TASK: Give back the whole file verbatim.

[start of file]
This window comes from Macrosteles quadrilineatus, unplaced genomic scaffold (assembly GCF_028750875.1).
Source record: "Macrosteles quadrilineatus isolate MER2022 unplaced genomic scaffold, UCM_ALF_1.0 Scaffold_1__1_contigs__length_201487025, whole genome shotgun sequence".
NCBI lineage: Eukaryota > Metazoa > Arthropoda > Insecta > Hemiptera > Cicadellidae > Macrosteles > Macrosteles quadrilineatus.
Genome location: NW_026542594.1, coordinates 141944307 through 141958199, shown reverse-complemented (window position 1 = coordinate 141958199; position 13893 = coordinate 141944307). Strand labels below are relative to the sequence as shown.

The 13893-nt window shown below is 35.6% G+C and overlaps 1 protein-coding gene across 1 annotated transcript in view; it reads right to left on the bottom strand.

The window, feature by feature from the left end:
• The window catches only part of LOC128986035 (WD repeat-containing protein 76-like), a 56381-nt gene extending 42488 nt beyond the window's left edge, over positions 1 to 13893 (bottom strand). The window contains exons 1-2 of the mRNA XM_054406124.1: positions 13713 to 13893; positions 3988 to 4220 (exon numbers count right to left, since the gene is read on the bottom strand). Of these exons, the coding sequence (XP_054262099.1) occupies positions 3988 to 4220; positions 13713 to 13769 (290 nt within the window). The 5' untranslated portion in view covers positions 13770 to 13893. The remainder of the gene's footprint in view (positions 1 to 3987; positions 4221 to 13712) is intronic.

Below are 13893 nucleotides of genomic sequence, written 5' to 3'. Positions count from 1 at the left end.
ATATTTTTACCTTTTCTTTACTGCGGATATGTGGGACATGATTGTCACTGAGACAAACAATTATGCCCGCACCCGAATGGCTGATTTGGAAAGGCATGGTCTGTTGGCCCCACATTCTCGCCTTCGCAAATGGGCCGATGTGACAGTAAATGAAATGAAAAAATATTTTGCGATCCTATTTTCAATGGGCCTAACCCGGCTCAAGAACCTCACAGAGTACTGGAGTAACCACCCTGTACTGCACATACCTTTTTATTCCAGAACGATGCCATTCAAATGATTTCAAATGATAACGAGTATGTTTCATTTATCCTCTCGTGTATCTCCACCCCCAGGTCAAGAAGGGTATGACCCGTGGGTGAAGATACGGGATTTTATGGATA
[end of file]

This window comes from Macrosteles quadrilineatus, unplaced genomic scaffold (assembly GCF_028750875.1).
Source record: "Macrosteles quadrilineatus isolate MER2022 unplaced genomic scaffold, UCM_ALF_1.0 Scaffold_1__1_contigs__length_201487025, whole genome shotgun sequence".
NCBI lineage: Eukaryota > Metazoa > Arthropoda > Insecta > Hemiptera > Cicadellidae > Macrosteles > Macrosteles quadrilineatus.
Genome location: NW_026542594.1, coordinates 141944307 through 141958199, shown reverse-complemented (window position 1 = coordinate 141958199; position 13893 = coordinate 141944307). Strand labels below are relative to the sequence as shown.

The 13893-nt window shown below is 35.6% G+C and overlaps 1 protein-coding gene across 1 annotated transcript in view; it reads right to left on the bottom strand.

The window, feature by feature from the left end:
• The window catches only part of LOC128986035 (WD repeat-containing protein 76-like), a 56381-nt gene extending 42488 nt beyond the window's left edge, over positions 1 to 13893 (bottom strand). The window contains exons 1-2 of the mRNA XM_054406124.1: positions 13713 to 13893; positions 3988 to 4220 (exon numbers count right to left, since the gene is read on the bottom strand). Of these exons, the coding sequence (XP_054262099.1) occupies positions 3988 to 4220; positions 13713 to 13769 (290 nt within the window). The 5' untranslated portion in view covers positions 13770 to 13893. The remainder of the gene's footprint in view (positions 1 to 3987; positions 4221 to 13712) is intronic.

Below are 13893 nucleotides of genomic sequence, written 5' to 3'. Positions count from 1 at the left end.
ATATTTTTACCTTTTCTTTACTGCGGATATGTGGGACATGATTGTCACTGAGACAAACAATTATGCCCGCACCCGAATGGCTGATTTGGAAAGGCATGGTCTGTTGGCCCCACATTCTCGCCTTCGCAAATGGGCCGATGTGACAGTAAATGAAATGAAAAAATATTTTGCGATCCTATTTTCAATGGGCCTAACCCGGCTCAAGAACCTCACAGAGTACTGGAGTAACCACCCTGTACTGCACATACCTTTTTATTCCAGAACGATGCCATTCAAATGATTTCAAATGATAACGAGTATGTTTCATTTATCCTCTCGTGTATCTCCACCCCCAGGTCAAGAAGGGTATGACCCGTGGGTGAAGATACGGGATTTTATGGATA